By Ed Brouwer
The Greenwood Fire Department in British Columbia where I am a training officer has come through a major facelift. Department members, along with a group that shares the building, invested hundreds of hours in transforming our hall. The word “our” is important because it shows we have taken ownership. Ownership, whether it’s ownership of a building or the department as a whole, is crucial for all members in order to effect positive change.
By Ed Brouwer
The historic two-storey building that houses Greenwood’s volunteer department had become a dumping ground for the city’s unwanted furniture, sports equipment and building materials. The small meeting room had become overstuffed with a pool table, poker table, old fridges and more old sofas and chairs than a yard sale. It was dark, dingy and dirty, and looking more like a club house than a training room. In 2010 the department closed the door to that room and moved into a small room at the back of the building.
Last year I recommended we take back our room. The department needed the space (we had reached 80 per cent capacity) and I was hoping to use the positive momentum we were experiencing to raise the bar. The results are outstanding, and I am so proud of this fine group of volunteers.
We have some very skilled wood workers in our department, so the floors received a new covering of planks, sanded and varnished. The walls were primed and painted white. Bookshelves now hold our training materials. A projector was mounted into the ceiling and I scored us a 119-inch 3D ready auto projection screen. Since our restoration turned out so well, the city got on board and now the whole building is being redone.
Unfortunately, the department itself, like the old building, needed a complete overhaul. Over the past year we renovated more than just the building. Taking ownership along with encouraging each member to push for excellence has resulted in 99 per cent attendance on training nights so far this year and a 30-per-cent increase in membership.
There remains one area of concern: the election of officers. Up until recently officers were elected at the annual general meeting. A chief would say, “We need a safety officer, any volunteers?” A firefighter would reluctantly reply, “OK. If no one else is willing, I’ll try it.” Chief: “Great. All in favour?” Hands would go up and the chief would move on to the next officer position.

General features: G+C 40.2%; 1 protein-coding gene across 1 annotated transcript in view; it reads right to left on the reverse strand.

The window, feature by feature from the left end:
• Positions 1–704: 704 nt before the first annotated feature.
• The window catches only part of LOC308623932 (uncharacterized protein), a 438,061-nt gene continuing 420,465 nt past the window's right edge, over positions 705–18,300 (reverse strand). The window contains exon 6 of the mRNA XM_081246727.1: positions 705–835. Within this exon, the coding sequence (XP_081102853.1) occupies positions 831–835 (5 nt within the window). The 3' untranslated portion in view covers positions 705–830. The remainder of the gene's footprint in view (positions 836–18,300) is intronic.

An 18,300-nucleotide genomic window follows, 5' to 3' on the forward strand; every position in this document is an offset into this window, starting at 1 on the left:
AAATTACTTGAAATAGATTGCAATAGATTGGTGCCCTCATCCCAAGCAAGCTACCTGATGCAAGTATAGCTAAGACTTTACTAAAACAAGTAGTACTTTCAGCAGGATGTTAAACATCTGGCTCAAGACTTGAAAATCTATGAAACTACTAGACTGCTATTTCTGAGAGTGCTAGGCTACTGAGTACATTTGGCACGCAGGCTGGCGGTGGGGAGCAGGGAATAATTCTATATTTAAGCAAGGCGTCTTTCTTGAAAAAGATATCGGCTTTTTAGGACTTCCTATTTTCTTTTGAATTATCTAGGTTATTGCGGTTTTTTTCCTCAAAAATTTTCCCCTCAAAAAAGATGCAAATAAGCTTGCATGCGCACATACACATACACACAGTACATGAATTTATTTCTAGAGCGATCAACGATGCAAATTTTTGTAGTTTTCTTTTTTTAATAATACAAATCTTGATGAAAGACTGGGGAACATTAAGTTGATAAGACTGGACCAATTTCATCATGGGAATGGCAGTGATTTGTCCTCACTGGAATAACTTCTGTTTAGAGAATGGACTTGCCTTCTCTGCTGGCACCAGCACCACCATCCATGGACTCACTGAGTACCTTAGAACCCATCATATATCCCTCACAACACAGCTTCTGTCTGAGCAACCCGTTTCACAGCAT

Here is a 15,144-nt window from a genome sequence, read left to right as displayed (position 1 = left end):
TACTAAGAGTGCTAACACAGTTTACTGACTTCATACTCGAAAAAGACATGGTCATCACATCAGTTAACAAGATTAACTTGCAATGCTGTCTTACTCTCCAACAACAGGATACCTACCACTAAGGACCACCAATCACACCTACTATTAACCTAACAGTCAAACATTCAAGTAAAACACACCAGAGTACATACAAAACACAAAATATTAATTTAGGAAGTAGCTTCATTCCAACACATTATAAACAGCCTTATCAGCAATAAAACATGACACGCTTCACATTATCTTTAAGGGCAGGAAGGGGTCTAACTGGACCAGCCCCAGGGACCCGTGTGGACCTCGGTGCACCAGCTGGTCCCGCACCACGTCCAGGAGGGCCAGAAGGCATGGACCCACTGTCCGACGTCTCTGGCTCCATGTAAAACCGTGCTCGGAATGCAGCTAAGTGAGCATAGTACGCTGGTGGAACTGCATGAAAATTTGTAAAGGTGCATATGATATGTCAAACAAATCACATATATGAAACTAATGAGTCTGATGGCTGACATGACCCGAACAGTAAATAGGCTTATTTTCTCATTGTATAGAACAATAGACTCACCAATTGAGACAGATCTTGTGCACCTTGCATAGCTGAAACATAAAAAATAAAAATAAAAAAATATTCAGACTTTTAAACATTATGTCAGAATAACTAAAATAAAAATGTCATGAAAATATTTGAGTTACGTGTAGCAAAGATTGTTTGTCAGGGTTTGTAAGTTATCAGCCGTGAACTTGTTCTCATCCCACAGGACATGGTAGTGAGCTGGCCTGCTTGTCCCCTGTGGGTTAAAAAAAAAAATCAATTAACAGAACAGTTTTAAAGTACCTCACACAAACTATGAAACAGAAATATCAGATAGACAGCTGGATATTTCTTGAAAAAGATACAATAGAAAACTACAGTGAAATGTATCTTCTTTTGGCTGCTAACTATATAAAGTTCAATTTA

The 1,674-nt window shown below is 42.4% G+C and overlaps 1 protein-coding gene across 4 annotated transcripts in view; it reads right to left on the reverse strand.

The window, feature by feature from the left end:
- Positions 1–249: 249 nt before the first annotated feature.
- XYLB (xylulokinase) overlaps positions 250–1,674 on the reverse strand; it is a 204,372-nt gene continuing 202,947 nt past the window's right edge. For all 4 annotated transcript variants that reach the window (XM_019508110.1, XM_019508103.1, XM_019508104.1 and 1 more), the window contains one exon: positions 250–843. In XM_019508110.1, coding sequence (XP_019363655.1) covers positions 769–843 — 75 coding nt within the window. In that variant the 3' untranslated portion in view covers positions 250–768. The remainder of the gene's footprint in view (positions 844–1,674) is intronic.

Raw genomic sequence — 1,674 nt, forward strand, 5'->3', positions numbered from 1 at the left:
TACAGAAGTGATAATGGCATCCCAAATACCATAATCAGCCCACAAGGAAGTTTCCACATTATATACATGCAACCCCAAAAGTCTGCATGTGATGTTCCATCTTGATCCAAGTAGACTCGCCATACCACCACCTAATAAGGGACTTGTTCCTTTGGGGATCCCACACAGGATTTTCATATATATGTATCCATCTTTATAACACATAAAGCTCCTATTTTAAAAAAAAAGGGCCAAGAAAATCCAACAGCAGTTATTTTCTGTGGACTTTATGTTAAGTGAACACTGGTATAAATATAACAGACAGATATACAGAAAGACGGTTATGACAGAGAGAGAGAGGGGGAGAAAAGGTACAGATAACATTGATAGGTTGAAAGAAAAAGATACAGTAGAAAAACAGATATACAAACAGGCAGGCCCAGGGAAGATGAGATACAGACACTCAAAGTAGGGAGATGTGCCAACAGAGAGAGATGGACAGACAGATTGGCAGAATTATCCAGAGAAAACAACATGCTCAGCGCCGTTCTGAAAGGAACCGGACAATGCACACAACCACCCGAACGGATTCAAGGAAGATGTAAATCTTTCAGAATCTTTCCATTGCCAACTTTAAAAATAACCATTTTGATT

None of our officers had any training to help them fulfill their roles; most were uncertain about their roles. Personally, I don’t see elections working effectively, so we changed the whole process. Now when a position comes open we post the job description with the needed qualifications. After an interview, successful candidates are taken through a 13-week in-house officer’s training course. The course has little to do with fire suppression; it covers human resource management, incident management, administration and leadership.
Our executives now meet once a month for officer training. Although we are volunteers we strive to be professionals. By professional I mean having special training and skills; conducting oneself in a manner respected by members of the profession and society in general; engaging in something worthy of high standards, not necessarily for monetary gain.
Fire officers, whether full time, paid on call or pure volunteer, wear the trumpets. Look closely at your badge or your collar pins and you will see one or more speaking trumpets. These symbols come from the days when the symbol of command was a speaking trumpet. It is our symbol of professionalism.
There are five trumpets for the fire chief. In his book Making a difference, Randy Bruegman suggests that the trumpets represent the five basic roles of the fire chief: leader, manager, role model, mentor and change agent. The trumpets symbolize the traditions and lineage of our profession, and it is an honour and a privilege to wear them on our uniform.
There is a history behind the badge and a responsibility that comes with the trumpets we wear. But I fear in some ways we have failed present-day fire-service officers by not equipping them to be outstanding leaders.